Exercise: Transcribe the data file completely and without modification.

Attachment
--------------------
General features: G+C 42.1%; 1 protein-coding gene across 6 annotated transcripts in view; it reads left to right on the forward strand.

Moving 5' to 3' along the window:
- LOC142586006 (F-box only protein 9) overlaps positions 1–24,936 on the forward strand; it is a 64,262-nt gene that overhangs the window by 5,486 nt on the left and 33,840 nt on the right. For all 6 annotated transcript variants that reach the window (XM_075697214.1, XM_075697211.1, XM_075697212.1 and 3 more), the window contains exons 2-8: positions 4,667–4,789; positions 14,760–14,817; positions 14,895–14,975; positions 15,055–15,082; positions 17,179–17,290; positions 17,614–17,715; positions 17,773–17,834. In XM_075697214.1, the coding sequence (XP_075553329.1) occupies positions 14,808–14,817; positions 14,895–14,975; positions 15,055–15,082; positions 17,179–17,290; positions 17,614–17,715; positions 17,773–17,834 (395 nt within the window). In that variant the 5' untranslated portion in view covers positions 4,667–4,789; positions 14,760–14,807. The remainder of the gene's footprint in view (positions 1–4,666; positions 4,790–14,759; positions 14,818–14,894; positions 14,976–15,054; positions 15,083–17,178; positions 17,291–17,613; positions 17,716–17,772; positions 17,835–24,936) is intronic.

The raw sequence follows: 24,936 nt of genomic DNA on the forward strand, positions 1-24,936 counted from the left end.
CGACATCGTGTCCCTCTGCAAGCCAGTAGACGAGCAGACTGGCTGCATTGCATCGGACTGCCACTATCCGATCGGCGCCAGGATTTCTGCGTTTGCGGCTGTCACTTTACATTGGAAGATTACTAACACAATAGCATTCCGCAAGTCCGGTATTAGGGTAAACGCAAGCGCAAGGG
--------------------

General features: G+C 42.1%; 1 protein-coding gene across 6 annotated transcripts in view; it reads left to right on the forward strand.

Moving 5' to 3' along the window:
- LOC142586006 (F-box only protein 9) overlaps positions 1–24,936 on the forward strand; it is a 64,262-nt gene that overhangs the window by 5,486 nt on the left and 33,840 nt on the right. For all 6 annotated transcript variants that reach the window (XM_075697214.1, XM_075697211.1, XM_075697212.1 and 3 more), the window contains exons 2-8: positions 4,667–4,789; positions 14,760–14,817; positions 14,895–14,975; positions 15,055–15,082; positions 17,179–17,290; positions 17,614–17,715; positions 17,773–17,834. In XM_075697214.1, the coding sequence (XP_075553329.1) occupies positions 14,808–14,817; positions 14,895–14,975; positions 15,055–15,082; positions 17,179–17,290; positions 17,614–17,715; positions 17,773–17,834 (395 nt within the window). In that variant the 5' untranslated portion in view covers positions 4,667–4,789; positions 14,760–14,807. The remainder of the gene's footprint in view (positions 1–4,666; positions 4,790–14,759; positions 14,818–14,894; positions 14,976–15,054; positions 15,083–17,178; positions 17,291–17,613; positions 17,716–17,772; positions 17,835–24,936) is intronic.

The raw sequence follows: 24,936 nt of genomic DNA on the forward strand, positions 1-24,936 counted from the left end.
CGACATCGTGTCCCTCTGCAAGCCAGTAGACGAGCAGACTGGCTGCATTGCATCGGACTGCCACTATCCGATCGGCGCCAGGATTTCTGCGTTTGCGGCTGTCACTTTACATTGGAAGATTACTAACACAATAGCATTCCGCAAGTCCGGTATTAGGGTAAACGCAAGCGCAAGGG